That misstep aside, inside and out, the Ioniq 5 is replete with nifty little innovations relating to design and features. For instance, though it took me a couple of strolls around the car before I located the charging port door (hey, it was covered in snow!), once I did I couldn’t help but marvel at its shape, the way to open it, the process of it opening, the display you see once the cover is up, etc. etc. I was like a kid plopped down into a sci-fi movie set years in the future! Oh, and there’s bi-directional charging from the battery pack, which means you can use your EV to charge or power tools and coffee makers and such. And oh, there’s a remote parking assist system (backward or forwards), included with the Ultimate Package.
I should mention as well that many of the materials used for the interior are of the sustainable kind, for instance recycled plastic for the armrests and seats, recycled fibres for the door garnishes and materials recycled from sugar cane for the carpets and headliner.
On the road
It’s become a trope that every EV, having immediate access to all torque right off the line, is dynamic and sporty. That’s actually not the case, there are some that are more, not sluggish but sedate, than others. But the Ioniq 5 acquits itself very well. The version I drove, with AWD, the 77-kWh battery pack beneath you and the two motors, has a total output of 320 hp and 446 lb-ft of torque and can do the 0-100 km/h officially in 5.1 seconds. Now, the middle of a cold snap with snow and ice all over the place is not the time to attempt that, but everything I did attempt inspired confidence.
By which I mean, initial acceleration is more than impressive, steering is nimble if pretty light in the hand (don’t expect a lot of intimate conversations with the road), and the car handles well on curves. Know that the Ioniq 5 offers four drive modes (ECO, NORMAL, SPORT and SNOW) and comes equipped with four levels of regenerative braking, ranging from none at all to iPedal, which basically allows for one-pedal driving. There’s an adjustment period for any driver not used to this system, which serves to give back a little love to the battery pack when you’re driving in high-braking situations, but it’s worth the time and trouble (and the slight nausea you might feel initially). Once you have the hang of it, it quickly feels natural.
As for the drive modes, I rarely used ECO, if only because I feared it would cut off my precious ambient and seat heating and leave me defenseless against the extreme cold! Normal is the obvious default mode, though switching to Sport whilst moving at around 60 km/h brought on a noticeable jolt of extra energy. According to Hyundai, that mode doesn’t just jolt you, it delivers tighter steering and more nimbleness on winding roads.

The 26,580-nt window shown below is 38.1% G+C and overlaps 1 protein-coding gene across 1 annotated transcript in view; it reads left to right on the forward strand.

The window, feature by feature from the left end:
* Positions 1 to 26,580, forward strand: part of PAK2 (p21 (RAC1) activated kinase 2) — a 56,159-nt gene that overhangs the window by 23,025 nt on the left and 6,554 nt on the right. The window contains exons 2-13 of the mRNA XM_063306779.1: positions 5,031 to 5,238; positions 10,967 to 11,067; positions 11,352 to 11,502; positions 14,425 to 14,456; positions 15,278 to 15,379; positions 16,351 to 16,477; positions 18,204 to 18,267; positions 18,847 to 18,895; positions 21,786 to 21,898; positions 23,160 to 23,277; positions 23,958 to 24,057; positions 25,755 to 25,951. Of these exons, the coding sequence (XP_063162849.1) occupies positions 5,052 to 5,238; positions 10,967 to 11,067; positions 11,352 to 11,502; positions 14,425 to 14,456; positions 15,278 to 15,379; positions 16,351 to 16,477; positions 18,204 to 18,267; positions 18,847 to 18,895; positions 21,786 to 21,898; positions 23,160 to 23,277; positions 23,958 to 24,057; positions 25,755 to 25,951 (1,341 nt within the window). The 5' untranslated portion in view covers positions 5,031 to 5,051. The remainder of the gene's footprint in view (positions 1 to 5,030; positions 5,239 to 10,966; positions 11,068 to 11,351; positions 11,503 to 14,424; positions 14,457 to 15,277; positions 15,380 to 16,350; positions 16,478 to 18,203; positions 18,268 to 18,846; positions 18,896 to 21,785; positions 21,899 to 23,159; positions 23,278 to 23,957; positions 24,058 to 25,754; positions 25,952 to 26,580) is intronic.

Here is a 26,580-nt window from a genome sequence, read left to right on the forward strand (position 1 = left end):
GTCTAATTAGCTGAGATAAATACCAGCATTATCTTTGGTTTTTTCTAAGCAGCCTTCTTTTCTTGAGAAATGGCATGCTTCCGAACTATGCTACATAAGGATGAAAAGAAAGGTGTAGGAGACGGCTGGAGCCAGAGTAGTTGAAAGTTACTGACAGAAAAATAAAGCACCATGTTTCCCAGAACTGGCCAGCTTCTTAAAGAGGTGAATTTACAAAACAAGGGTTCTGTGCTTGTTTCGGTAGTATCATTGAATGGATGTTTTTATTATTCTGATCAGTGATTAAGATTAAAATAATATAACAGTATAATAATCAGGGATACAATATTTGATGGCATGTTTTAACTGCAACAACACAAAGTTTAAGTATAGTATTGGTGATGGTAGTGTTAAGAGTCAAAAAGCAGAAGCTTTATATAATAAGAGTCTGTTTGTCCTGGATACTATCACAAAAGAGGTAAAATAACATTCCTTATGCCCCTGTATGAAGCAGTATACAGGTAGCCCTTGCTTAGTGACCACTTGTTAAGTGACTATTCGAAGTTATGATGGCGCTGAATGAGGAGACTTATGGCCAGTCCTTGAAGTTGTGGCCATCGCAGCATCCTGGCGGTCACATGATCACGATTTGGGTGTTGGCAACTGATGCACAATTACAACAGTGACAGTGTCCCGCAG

The winter effect
Now, about the range and charging questions. At home, a big-battery boy like this is not worth the trouble it takes to plug it into a regular 120V outlet, particularly in winter. You can leave it plugged in for 12 hours and find it’s regained a hearty 5 percent of charge.
Buyers of course will buy an at-home station, which makes things more practical. On those, and on basic Level 2 public stations, officially, it takes 6.7 hours to complete a charge; in really cold temperatures, maybe double that. The faster charging stations (25 kW, 50 kW or even 100 kW) are not yet a dime a dozen, but the 800-volt architecture of the Ioniq 5 will allow you a really fast recharge if you can find one in your area. The pack can be recharged from 10 to 80 percent in 18 minutes, again in ideal conditions. Officially, a complete recharge can be got in 40 minutes or so. On a 50kW station, I gained back about 40-percent charge in an hour, on a very cold day.
In really cold weather, take all the official data and throw it in the fireplace, because experience will tell you what the reality is.
As for range, my 340 km at the starting line was my high-water mark. My second full charge, as average temperatures hovered at -15 daytime and below – 20 at night, gave me an estimated 312 km of range. The third? 280 km. Go figure.
The final word
Expectations were high prior to this first extended encounter with the brand-new EV from Hyundai, and it was expectations met or surpassed by the time I, reluctantly, gave back the fob. The Ioniq 5 delivers a sprightly, engaging drive, is really big and quite comfortable inside, and has innovative and just plain cool little touches coming out of its sharp-looking ears. The HTRAC all-wheel drive system is able and present, if you choose it that is – and I recommend that you do, being in Canada and all. My tester rode on 20-inch wheels (come with the Ultimate Package) and still felt very comfortable on the road.
The promised range was dented by the extreme conditions it was driven in, but to be fair no EV is going to escape that. One niggling question I retained is whether Hyundai will be able to crank out enough units of the Ioniq 5 in its first year to meet demand or at least come close to it. Because Tesla continues to crank out its Model 3s and Ys and if Hyundai can’t do better than Volkswagen and others in getting fobs into the hands of desirous buyers, it won’t be a factor in this developing battle royale between electric compact crossovers. The next few months will tell the tale…
Stylish, original exterior look
Quick and agile on the road
Big “Vision” panoramic sunroof (w/Ultimate Package)
Strong roster of safety systems (Hyundai Smartsense suite)
Many details that are innovative and just plain fun
We like less
Steering a bit on the light side
No rear window wiper, can lead to zero visibility in winter
Range takes a real hit in winter
Finding the seat heating controls on the screen is too convoluted
Storage space in the frunk is crazy small